[Opinion] The Florida Anti-Riot Bill is a threat to First Amendment Rights

Gov.+Ron+DeSantis+holds+a+press+conference+at+the+Polk+County+Sheriff%27s+Office%2C+on+Monday%2C+April+19%2C+2021.+The+governor+signed+into+law+a+new+riot+bill%2C+surrounded+by+law+enforcement%2C+legislators+and+police+union+representatives.+Photo+courtesy+of+Ricardo+Ramirez+Buxeda%2F+Orlando+Sentinel%2FTNS

Tribune News Service

Gov. Ron DeSantis holds a press conference at the Polk County Sheriff’s Office, on Monday, April 19, 2021. The governor signed into law a new riot bill, surrounded by law enforcement, legislators and police union representatives. Photo courtesy of Ricardo Ramirez Buxeda/ Orlando Sentinel/TNS

On Monday, April 19, Florida Gov. Ron DeSantis signed the “Combating Public Disorder Act” into law, an explicit legislative response to the continuing protests for racial justice after George Floyd, a black man, was murdered by a white Minneapolis police officer. Florida Republicans maintain that this piece of legislation will prevent what Governor DeSantis referred to as, “…bullying and intimidation tactics of the radical left.”

Under close examination, however, it is clear that this bill is an oppressive attempt at restricting the First Amendment freedoms of activists, while ironically “bullying” and “intimidating” those exercising their fundamental right of public protest through the use of punitive and restrictive measures.

This bill, among other things, gives the state of Florida immense discretion to prosecute protestors simply for the act of protesting, a direct opposition of their freedoms. One notable example of this is the creation of a new misdemeanor category called “mob intimidation,” which was defined as when two or more people use the “threat of force” to try to change one’s view.

The implications of this are extremely problematic; for one, the threat of force is a largely subjective category, thus opening up large swaths of peaceful protestors to even more prosecution than already exists within the state law of Florida. The legal ramifications aren’t the only worrying implication of this new misdemeanor category.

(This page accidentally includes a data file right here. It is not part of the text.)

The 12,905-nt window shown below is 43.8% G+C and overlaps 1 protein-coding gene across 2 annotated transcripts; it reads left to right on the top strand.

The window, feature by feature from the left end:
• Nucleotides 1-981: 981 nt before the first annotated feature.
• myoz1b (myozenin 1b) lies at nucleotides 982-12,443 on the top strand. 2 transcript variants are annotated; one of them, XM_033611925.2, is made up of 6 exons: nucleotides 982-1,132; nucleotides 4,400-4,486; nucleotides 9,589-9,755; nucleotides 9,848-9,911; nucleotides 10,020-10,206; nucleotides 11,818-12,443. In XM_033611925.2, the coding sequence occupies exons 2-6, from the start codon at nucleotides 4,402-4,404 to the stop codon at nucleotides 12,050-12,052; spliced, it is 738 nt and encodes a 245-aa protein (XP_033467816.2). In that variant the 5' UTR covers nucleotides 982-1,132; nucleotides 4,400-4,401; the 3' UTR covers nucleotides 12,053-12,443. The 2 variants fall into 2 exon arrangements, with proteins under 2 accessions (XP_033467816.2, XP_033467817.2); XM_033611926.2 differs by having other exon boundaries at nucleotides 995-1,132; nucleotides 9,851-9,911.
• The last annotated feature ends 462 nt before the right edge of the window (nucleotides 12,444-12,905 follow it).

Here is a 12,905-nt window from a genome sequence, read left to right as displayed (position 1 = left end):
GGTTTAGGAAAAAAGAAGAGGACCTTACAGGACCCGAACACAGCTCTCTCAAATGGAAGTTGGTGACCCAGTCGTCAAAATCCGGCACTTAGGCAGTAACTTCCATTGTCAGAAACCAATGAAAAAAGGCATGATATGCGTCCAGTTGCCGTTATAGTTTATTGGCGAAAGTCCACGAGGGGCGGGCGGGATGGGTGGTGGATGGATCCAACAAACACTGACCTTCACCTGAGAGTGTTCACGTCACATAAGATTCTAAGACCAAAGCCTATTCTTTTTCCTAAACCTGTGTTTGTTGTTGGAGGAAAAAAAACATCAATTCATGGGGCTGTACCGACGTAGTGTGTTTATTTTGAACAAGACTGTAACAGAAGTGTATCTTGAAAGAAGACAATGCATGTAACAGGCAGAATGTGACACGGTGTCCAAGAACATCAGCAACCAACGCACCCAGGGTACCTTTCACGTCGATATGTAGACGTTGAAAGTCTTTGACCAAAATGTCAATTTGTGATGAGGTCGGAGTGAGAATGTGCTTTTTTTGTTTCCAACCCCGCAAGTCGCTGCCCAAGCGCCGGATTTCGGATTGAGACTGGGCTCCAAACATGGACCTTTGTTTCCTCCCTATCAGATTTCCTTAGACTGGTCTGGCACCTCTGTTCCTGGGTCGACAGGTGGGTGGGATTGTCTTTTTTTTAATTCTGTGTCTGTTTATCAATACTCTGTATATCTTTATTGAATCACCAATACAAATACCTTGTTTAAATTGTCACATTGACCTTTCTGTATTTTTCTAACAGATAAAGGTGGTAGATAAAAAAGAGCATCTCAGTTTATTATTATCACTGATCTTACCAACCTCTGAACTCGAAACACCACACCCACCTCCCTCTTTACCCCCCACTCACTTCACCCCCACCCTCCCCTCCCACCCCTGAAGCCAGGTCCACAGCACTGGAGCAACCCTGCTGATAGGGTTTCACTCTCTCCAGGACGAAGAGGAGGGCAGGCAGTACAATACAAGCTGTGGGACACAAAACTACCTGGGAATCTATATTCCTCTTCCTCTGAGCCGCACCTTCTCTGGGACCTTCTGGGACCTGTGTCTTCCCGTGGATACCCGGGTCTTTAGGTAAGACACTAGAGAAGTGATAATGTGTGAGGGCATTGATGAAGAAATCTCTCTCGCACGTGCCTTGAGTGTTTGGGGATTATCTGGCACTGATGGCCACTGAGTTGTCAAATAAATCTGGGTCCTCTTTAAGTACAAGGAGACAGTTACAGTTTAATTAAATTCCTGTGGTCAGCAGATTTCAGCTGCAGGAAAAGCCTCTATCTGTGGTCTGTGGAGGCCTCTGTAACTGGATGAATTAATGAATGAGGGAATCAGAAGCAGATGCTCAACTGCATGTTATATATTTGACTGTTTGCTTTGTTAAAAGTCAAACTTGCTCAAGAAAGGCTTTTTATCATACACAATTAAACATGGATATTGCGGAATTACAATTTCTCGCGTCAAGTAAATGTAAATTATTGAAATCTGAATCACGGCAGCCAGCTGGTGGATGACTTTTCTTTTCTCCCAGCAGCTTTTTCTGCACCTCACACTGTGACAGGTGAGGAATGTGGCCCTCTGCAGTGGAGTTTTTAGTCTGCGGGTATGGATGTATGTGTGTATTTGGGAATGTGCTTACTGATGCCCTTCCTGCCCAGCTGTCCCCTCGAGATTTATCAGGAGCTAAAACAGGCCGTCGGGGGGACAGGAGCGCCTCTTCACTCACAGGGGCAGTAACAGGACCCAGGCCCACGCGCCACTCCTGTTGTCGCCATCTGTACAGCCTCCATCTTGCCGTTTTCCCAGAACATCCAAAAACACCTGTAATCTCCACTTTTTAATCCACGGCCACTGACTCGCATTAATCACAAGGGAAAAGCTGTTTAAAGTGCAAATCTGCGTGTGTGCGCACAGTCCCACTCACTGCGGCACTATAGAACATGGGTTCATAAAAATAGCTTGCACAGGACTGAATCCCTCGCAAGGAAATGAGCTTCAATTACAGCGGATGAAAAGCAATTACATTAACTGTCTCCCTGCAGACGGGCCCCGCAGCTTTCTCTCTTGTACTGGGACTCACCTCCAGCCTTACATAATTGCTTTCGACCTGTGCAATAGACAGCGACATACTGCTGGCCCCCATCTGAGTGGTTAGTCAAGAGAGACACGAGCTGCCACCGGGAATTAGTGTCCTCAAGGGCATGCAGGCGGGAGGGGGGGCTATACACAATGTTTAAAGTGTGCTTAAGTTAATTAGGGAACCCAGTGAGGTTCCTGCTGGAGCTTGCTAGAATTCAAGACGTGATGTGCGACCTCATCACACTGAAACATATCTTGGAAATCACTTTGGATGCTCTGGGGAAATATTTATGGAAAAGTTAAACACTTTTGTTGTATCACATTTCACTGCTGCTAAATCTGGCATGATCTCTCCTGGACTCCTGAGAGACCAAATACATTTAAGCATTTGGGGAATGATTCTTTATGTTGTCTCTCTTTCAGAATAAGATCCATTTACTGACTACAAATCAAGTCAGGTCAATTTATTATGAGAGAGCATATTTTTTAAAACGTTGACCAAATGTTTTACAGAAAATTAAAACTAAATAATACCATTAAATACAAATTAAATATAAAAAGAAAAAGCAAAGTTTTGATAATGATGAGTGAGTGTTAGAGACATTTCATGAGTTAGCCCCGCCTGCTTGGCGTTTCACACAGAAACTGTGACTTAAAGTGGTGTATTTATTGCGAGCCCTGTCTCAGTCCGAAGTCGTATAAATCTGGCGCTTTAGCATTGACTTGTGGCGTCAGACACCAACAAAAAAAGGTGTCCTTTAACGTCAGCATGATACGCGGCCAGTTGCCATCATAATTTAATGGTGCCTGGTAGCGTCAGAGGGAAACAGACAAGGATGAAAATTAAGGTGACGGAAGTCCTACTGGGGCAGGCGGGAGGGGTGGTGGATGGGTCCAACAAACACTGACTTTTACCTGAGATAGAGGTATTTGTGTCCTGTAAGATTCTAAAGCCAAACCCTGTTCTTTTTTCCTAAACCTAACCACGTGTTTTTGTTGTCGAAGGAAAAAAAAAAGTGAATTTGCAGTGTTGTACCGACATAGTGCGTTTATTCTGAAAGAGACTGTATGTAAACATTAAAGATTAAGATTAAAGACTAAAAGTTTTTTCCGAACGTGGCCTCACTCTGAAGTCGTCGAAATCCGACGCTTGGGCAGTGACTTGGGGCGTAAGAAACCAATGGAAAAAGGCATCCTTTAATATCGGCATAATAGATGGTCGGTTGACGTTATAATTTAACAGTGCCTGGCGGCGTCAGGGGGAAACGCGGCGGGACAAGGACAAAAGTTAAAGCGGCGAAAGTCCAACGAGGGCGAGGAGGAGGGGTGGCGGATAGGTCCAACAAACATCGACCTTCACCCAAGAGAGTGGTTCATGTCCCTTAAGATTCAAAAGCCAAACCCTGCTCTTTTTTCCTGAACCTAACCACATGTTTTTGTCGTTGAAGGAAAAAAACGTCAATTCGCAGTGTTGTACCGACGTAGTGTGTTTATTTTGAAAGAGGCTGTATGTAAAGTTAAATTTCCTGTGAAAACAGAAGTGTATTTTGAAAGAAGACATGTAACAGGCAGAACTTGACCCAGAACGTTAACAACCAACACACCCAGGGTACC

The bill also grants civil immunity to individuals driving into crowds of protestors (or “mobs” as the bill categorizes them), under the guise of self-defense. This creates a potentially fatal legal pathway for individuals to commit grave political violence with the justification of self-defense, and receive protection from the state.

Essentially, this legalizes political murder if one claims they felt adequately threatened by a crowd and opens up the door for domestic terrorism on multiple fronts, not even a full year after incidents of individuals driving into protestors spiked during the Summer uprising.

Furthermore, the bill makes “participating in a riot,” loosely defined as what amounts to a protest with over three people, a third-degree felony, which could carry a charge of up to five years in prison.

Effectively, this bill has made it a misdemeanor to exercise one’s First Amendment Rights and criminalize an essential component of the American political experiment, an ironic reality coming from the party of supposed freedom and strict constitutionality.

Even certain local authorities believe that this bill is overreaching and authoritarian, with the Broward police department being told not to enforce the law unless it is “absolutely necessary.”

The authoritarian grasp of this legislation doesn’t just stop its effective criminalization of protest and free speech. Rather, it extends its hold to legislating upon the very autonomy of municipalities when it comes to running their police departments.

The new bill gives the state the power to override attempts at lowering police budgets, a direct response to calls to defund the police that have swept across America as a means of reimagining public safety. Additionally, the bill creates harsh punishments for anyone who tries to deface statues, quite ironic considering the way it regards the human beings protesting for racial justice.

The takeaway is clear; Ron DeSantis and the “freedom” loving Republican party want to crush the voices of any dissenters while preserving their own.

Under this bill, individuals can’t protest, and any attempts at peacefully using the system to defund the police can easily be overridden.

This bill makes it evident that the Republican state government doesn’t think racial justice protestors deserve a say. So much for freedom.